Three European 2007 Nobel prize-winners have also been awarded – and accepted, in other words did not boycott - the prestigious Israeli Wolf Prize. To date, a total of 241 scientists and artists from 21 countries have been awarded the Wolf Prize (created "to promote science for the benefit of mankind"). Laureates receive their awards from the President of the State of Israel at a ceremony at the Knesset (Parliament) in Jerusalem.
Gerhard Ertl of Germany was awarded the Wolf Prize in chemistry (shared with Gabor A. Somorjai) in 1989 "for their outstanding contributions to the field of the surface science in general and for their elucidation of fundamental mechanisms of heterogeneous catalytic reactions at single crystal surface in particular."
Albert Fert of France and Peter Grünberg of Germany share the Nobel Prize in physics, and were also jointly awarded the Wolf Prize in physics in 2006 "for their independent discovery of the giant magnetoresistance phenomenon (GMR), thereby launching a new field of research and applications known as spintronics, which utilizes the spin of the electron to store and transport information."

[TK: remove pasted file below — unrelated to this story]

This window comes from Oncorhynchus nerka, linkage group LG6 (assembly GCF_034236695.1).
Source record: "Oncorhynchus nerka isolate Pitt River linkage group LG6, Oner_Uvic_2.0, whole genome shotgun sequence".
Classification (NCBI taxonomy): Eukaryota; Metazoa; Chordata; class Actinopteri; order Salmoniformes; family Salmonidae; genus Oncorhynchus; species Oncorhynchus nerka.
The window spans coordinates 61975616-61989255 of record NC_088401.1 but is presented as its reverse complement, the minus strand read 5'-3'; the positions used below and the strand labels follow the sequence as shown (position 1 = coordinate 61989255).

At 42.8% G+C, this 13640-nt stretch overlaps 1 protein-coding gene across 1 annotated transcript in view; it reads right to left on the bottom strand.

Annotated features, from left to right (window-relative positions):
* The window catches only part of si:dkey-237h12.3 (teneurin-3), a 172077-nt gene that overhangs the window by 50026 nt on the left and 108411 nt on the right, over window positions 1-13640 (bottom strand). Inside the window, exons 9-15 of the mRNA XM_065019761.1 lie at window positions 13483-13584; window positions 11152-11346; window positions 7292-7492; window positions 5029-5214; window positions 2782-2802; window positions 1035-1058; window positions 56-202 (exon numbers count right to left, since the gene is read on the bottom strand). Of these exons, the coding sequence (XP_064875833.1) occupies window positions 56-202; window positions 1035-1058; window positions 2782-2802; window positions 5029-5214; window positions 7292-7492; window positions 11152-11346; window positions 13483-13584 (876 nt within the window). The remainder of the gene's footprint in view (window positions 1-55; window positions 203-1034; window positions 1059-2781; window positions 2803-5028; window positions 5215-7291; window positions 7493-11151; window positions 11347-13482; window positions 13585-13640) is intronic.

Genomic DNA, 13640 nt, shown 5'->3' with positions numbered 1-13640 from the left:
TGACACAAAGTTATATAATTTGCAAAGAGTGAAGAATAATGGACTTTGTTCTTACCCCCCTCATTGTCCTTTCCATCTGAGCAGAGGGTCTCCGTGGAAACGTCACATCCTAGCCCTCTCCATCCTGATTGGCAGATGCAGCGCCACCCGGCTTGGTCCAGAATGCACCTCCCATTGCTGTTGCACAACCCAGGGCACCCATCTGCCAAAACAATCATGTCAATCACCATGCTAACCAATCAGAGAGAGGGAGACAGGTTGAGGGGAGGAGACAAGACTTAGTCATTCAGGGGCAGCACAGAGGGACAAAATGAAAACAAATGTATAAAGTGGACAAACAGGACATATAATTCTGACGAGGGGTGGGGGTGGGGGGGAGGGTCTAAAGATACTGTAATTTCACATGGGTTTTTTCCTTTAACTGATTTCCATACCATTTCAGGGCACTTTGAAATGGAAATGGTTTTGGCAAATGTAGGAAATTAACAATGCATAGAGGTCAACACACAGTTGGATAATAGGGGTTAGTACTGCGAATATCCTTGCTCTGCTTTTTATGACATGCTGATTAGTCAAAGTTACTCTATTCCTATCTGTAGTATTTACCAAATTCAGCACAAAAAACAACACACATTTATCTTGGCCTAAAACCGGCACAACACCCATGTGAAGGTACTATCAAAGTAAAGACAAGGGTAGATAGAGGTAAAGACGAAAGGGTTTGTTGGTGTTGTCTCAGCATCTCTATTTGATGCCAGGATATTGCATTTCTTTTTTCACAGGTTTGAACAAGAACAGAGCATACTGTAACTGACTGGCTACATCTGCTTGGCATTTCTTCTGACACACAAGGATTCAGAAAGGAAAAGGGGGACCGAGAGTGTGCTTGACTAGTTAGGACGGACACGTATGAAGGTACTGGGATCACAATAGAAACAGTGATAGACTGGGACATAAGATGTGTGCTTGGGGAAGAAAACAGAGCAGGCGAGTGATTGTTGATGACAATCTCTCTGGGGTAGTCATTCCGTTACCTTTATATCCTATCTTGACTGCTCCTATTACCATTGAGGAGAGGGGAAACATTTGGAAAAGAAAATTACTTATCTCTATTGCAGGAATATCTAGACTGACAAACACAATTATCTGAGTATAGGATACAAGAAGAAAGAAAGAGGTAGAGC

The Wolf Prizes in physics and chemistry are often considered the most prestigious awards in those fields after the Nobel Prize. In medicine, the prize is probably the third most prestigious, after the Nobel Prize and the Lasker Award. In mathematics, for which there is no Nobel prize, the Wolf Prize is particularly prestigious, second to only the Fields medal.